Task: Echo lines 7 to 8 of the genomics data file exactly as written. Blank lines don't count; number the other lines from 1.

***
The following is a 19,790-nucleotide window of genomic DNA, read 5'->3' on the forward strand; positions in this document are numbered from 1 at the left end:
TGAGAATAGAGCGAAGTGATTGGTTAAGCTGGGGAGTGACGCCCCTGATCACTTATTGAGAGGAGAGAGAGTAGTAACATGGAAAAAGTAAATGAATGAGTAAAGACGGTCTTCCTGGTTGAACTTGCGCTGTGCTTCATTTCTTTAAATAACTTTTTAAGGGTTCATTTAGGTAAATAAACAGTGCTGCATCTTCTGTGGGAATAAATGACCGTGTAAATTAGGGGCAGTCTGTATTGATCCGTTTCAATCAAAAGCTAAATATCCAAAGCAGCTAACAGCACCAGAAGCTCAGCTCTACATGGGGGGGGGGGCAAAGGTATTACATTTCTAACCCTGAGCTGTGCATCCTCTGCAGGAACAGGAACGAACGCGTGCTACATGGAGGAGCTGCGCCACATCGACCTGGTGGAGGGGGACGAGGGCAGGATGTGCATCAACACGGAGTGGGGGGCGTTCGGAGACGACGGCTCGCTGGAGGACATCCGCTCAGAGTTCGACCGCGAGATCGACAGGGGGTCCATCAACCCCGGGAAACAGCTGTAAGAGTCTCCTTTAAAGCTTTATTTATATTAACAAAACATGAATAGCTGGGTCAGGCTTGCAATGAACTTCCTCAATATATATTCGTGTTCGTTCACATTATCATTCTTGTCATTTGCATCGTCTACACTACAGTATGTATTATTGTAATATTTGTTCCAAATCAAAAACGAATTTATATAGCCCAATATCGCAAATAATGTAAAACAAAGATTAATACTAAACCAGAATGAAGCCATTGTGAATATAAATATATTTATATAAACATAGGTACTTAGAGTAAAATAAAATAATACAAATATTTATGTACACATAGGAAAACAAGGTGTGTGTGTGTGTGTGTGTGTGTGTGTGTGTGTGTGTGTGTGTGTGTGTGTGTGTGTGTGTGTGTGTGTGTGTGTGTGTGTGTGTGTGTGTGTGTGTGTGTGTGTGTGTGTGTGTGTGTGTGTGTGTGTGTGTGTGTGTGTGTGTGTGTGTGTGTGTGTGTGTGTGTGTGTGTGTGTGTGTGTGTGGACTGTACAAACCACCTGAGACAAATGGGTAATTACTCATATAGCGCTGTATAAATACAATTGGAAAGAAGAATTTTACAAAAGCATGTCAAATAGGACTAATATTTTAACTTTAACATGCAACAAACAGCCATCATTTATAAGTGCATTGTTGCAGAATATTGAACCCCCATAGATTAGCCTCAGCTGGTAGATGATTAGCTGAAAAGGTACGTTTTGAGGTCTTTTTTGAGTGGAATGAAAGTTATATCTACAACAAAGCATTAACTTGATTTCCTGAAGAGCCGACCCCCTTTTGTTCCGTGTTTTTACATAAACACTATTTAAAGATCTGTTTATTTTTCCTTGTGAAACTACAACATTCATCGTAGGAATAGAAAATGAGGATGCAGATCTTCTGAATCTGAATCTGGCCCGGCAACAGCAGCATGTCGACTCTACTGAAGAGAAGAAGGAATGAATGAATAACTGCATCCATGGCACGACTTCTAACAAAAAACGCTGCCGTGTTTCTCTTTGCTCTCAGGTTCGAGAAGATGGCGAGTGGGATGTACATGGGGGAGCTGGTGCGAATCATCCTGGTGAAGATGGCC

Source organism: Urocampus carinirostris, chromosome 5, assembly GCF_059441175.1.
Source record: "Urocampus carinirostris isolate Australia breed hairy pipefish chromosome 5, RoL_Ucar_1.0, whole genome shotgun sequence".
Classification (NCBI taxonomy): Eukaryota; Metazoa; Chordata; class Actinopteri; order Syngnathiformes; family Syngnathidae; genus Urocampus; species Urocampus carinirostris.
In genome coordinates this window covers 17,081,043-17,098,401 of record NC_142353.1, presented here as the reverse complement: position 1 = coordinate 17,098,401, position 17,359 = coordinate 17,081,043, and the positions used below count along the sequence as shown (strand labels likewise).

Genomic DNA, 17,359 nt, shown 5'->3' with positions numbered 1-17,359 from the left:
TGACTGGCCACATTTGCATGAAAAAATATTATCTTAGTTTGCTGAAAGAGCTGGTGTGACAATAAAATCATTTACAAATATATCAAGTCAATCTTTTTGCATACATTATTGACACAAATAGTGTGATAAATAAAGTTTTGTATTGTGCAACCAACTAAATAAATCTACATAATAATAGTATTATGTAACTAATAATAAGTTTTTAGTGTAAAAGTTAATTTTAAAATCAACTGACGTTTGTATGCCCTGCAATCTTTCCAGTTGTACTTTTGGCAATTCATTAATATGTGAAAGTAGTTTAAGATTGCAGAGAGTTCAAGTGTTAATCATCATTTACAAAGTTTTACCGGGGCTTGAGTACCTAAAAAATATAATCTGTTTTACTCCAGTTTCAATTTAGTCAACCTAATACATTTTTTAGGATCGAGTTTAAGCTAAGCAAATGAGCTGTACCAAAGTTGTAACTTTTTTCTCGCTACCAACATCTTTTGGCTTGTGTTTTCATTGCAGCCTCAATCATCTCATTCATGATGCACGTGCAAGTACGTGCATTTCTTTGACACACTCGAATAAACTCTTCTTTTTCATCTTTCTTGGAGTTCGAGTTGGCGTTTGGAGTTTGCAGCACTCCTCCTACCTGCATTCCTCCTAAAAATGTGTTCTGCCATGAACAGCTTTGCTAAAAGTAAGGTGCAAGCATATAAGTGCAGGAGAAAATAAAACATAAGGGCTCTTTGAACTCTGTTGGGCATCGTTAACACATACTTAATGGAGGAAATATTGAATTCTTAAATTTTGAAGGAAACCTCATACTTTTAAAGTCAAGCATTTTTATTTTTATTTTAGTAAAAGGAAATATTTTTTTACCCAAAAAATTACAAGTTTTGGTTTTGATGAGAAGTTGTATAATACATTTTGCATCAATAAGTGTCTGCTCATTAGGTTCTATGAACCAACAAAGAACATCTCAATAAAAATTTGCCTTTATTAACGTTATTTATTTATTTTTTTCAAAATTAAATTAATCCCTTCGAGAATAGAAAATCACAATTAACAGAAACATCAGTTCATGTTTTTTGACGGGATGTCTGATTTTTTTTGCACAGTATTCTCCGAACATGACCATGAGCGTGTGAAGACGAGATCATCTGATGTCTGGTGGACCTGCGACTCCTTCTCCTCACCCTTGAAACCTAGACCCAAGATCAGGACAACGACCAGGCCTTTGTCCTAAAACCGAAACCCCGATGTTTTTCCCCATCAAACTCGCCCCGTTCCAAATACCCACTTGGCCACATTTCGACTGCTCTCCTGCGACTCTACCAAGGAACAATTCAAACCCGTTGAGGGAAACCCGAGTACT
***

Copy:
Genomic DNA, 17,359 nt, shown 5'->3' with positions numbered 1-17,359 from the left:
TGACTGGCCACATTTGCATGAAAAAATATTATCTTAGTTTGCTGAAAGAGCTGGTGTGACAATAAAATCATTTACAAATATATCAAGTCAATCTTTTTGCATACATTATTGACACAAATAGTGTGATAAATAAAGTTTTGTATTGTGCAACCAACTAAATAAATCTACATAATAATAGTATTATGTAACTAATAATAAGTTTTTAGTGTAAAAGTTAATTTTAAAATCAACTGACGTTTGTATGCCCTGCAATCTTTCCAGTTGTACTTTTGGCAATTCATTAATATGTGAAAGTAGTTTAAGATTGCAGAGAGTTCAAGTGTTAATCATCATTTACAAAGTTTTACCGGGGCTTGAGTACCTAAAAAATATAATCTGTTTTACTCCAGTTTCAATTTAGTCAACCTAATACATTTTTTAGGATCGAGTTTAAGCTAAGCAAATGAGCTGTACCAAAGTTGTAACTTTTTTCTCGCTACCAACATCTTTTGGCTTGTGTTTTCATTGCAGCCTCAATCATCTCATTCATGATGCACGTGCAAGTACGTGCATTTCTTTGACACACTCGAATAAACTCTTCTTTTTCATCTTTCTTGGAGTTCGAGTTGGCGTTTGGAGTTTGCAGCACTCCTCCTACCTGCATTCCTCCTAAAAATGTGTTCTGCCATGAACAGCTTTGCTAAAAGTAAGGTGCAAGCATATAAGTGCAGGAGAAAATAAAACATAAGGGCTCTTTGAACTCTGTTGGGCATCGTTAACACATACTTAATGGAGGAAATATTGAATTCTTAAATTTTGAAGGAAACCTCATACTTTTAAAGTCAAGCATTTTTATTTTTATTTTAGTAAAAGGAAATATTTTTTTACCCAAAAAATTACAAGTTTTGGTTTTGATGAGAAGTTGTATAATACATTTTGCATCAATAAGTGTCTGCTCATTAGGTTCTATGAACCAACAAAGAACATCTCAATAAAAATTTGCCTTTATTAACGTTATTTATTTATTTTTTTCAAAATTAAATTAATCCCTTCGAGAATAGAAAATCACAATTAACAGAAACATCAGTTCATGTTTTTTGACGGGATGTCTGATTTTTTTTGCACAGTATTCTCCGAACATGACCATGAGCGTGTGAAGACGAGATCATCTGATGTCTGGTGGACCTGCGACTCCTTCTCCTCACCCTTGAAACCTAGACCCAAGATCAGGACAACGACCAGGCCTTTGTCCTAAAACCGAAACCCCGATGTTTTTCCCCATCAAACTCGCCCCGTTCCAAATACCCACTTGGCCACATTTCGACTGCTCTCCTGCGACTCTACCAAGGAACAATTCAAACCCGTTGAGGGAAACCCGAGTACT